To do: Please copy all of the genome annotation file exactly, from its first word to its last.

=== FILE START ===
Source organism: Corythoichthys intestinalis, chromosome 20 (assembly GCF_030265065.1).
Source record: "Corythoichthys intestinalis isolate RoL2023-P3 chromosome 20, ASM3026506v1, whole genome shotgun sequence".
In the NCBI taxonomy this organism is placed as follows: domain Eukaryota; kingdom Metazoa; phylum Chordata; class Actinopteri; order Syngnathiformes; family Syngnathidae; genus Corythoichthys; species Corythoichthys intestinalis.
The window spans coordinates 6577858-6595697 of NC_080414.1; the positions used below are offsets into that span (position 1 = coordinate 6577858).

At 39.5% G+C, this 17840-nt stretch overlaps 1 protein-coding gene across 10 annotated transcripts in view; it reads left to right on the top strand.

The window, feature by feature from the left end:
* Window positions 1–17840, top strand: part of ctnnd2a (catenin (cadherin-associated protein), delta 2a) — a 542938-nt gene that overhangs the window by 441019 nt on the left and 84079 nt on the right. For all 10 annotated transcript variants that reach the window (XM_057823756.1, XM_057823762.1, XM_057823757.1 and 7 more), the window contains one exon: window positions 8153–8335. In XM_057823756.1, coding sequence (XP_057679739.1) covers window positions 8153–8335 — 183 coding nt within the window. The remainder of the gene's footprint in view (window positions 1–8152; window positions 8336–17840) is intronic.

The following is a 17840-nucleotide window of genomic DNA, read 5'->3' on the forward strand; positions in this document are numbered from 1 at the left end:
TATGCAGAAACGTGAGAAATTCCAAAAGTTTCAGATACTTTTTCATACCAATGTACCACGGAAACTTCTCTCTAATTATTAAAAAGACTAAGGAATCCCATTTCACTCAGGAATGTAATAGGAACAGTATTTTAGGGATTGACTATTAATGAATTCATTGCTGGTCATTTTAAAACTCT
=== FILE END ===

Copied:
Source organism: Corythoichthys intestinalis, chromosome 20 (assembly GCF_030265065.1).
Source record: "Corythoichthys intestinalis isolate RoL2023-P3 chromosome 20, ASM3026506v1, whole genome shotgun sequence".
In the NCBI taxonomy this organism is placed as follows: domain Eukaryota; kingdom Metazoa; phylum Chordata; class Actinopteri; order Syngnathiformes; family Syngnathidae; genus Corythoichthys; species Corythoichthys intestinalis.
The window spans coordinates 6577858-6595697 of NC_080414.1; the positions used below are offsets into that span (position 1 = coordinate 6577858).

At 39.5% G+C, this 17840-nt stretch overlaps 1 protein-coding gene across 10 annotated transcripts in view; it reads left to right on the top strand.

The window, feature by feature from the left end:
* Window positions 1–17840, top strand: part of ctnnd2a (catenin (cadherin-associated protein), delta 2a) — a 542938-nt gene that overhangs the window by 441019 nt on the left and 84079 nt on the right. For all 10 annotated transcript variants that reach the window (XM_057823756.1, XM_057823762.1, XM_057823757.1 and 7 more), the window contains one exon: window positions 8153–8335. In XM_057823756.1, coding sequence (XP_057679739.1) covers window positions 8153–8335 — 183 coding nt within the window. The remainder of the gene's footprint in view (window positions 1–8152; window positions 8336–17840) is intronic.

The following is a 17840-nucleotide window of genomic DNA, read 5'->3' on the forward strand; positions in this document are numbered from 1 at the left end:
TATGCAGAAACGTGAGAAATTCCAAAAGTTTCAGATACTTTTTCATACCAATGTACCACGGAAACTTCTCTCTAATTATTAAAAAGACTAAGGAATCCCATTTCACTCAGGAATGTAATAGGAACAGTATTTTAGGGATTGACTATTAATGAATTCATTGCTGGTCATTTTAAAACTCT